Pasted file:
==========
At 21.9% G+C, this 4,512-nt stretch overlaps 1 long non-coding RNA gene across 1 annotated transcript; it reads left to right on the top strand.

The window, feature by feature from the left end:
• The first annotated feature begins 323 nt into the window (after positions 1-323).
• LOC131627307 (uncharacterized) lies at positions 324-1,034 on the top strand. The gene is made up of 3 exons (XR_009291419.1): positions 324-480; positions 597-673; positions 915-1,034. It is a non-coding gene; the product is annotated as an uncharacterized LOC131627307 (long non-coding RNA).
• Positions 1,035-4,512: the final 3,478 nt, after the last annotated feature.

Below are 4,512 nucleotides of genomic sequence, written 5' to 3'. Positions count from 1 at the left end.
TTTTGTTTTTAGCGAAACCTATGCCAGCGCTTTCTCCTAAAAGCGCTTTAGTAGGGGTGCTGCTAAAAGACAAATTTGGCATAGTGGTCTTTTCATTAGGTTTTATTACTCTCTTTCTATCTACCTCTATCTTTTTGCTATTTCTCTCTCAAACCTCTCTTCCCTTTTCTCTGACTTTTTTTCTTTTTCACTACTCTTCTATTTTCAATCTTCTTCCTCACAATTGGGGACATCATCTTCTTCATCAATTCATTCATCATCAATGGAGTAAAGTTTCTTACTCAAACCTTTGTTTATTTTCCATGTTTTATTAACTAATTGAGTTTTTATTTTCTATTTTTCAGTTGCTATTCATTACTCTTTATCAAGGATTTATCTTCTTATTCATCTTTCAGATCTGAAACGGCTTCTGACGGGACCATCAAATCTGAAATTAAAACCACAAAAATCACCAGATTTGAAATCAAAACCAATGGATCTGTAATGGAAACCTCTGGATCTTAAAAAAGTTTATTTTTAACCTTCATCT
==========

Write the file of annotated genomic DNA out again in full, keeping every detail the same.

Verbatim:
At 21.9% G+C, this 4,512-nt stretch overlaps 1 long non-coding RNA gene across 1 annotated transcript; it reads left to right on the top strand.

The window, feature by feature from the left end:
• The first annotated feature begins 323 nt into the window (after positions 1-323).
• LOC131627307 (uncharacterized) lies at positions 324-1,034 on the top strand. The gene is made up of 3 exons (XR_009291419.1): positions 324-480; positions 597-673; positions 915-1,034. It is a non-coding gene; the product is annotated as an uncharacterized LOC131627307 (long non-coding RNA).
• Positions 1,035-4,512: the final 3,478 nt, after the last annotated feature.

Below are 4,512 nucleotides of genomic sequence, written 5' to 3'. Positions count from 1 at the left end.
TTTTGTTTTTAGCGAAACCTATGCCAGCGCTTTCTCCTAAAAGCGCTTTAGTAGGGGTGCTGCTAAAAGACAAATTTGGCATAGTGGTCTTTTCATTAGGTTTTATTACTCTCTTTCTATCTACCTCTATCTTTTTGCTATTTCTCTCTCAAACCTCTCTTCCCTTTTCTCTGACTTTTTTTCTTTTTCACTACTCTTCTATTTTCAATCTTCTTCCTCACAATTGGGGACATCATCTTCTTCATCAATTCATTCATCATCAATGGAGTAAAGTTTCTTACTCAAACCTTTGTTTATTTTCCATGTTTTATTAACTAATTGAGTTTTTATTTTCTATTTTTCAGTTGCTATTCATTACTCTTTATCAAGGATTTATCTTCTTATTCATCTTTCAGATCTGAAACGGCTTCTGACGGGACCATCAAATCTGAAATTAAAACCACAAAAATCACCAGATTTGAAATCAAAACCAATGGATCTGTAATGGAAACCTCTGGATCTTAAAAAAGTTTATTTTTAACCTTCATCT